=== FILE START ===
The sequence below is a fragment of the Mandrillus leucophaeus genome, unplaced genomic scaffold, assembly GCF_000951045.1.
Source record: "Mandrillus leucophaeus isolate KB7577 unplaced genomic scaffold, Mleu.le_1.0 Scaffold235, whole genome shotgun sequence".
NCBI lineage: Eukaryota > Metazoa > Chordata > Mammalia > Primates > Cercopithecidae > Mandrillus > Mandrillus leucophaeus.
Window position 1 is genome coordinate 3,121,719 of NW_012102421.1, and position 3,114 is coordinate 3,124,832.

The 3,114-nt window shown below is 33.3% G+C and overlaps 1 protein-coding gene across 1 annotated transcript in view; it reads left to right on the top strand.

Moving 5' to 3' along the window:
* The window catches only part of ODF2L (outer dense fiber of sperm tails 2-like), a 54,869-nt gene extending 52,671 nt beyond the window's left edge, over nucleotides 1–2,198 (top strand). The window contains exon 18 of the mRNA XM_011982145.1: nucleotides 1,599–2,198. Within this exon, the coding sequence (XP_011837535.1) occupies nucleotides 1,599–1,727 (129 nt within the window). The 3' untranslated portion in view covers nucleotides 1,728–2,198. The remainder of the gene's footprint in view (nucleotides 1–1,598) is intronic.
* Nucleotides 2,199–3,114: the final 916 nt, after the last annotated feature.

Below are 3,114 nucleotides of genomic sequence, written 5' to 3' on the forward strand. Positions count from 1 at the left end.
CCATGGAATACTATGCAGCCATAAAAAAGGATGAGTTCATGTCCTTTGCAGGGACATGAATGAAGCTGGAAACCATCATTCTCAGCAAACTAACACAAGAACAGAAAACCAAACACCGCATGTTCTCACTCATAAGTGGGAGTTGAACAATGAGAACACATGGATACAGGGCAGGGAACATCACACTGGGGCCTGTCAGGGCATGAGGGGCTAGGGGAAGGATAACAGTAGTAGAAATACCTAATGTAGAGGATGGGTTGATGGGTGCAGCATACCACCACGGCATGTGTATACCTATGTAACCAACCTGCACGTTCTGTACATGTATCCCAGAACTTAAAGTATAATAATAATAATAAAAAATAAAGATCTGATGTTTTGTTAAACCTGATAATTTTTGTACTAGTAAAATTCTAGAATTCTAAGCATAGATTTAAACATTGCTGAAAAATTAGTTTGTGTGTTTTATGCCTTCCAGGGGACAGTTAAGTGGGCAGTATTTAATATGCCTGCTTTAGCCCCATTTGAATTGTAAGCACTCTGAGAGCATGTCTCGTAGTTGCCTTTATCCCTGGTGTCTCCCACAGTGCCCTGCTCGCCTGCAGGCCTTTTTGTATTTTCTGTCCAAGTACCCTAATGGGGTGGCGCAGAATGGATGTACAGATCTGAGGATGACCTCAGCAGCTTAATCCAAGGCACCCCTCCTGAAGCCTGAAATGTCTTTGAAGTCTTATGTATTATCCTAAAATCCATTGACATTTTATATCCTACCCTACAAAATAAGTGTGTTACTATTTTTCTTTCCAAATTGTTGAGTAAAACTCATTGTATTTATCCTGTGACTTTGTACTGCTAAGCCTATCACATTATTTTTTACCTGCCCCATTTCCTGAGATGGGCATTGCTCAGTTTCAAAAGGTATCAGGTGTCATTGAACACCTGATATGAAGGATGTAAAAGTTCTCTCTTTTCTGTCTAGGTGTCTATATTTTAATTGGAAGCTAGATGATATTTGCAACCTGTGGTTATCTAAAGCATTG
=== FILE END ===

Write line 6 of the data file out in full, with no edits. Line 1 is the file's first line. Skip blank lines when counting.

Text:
Moving 5' to 3' along the window: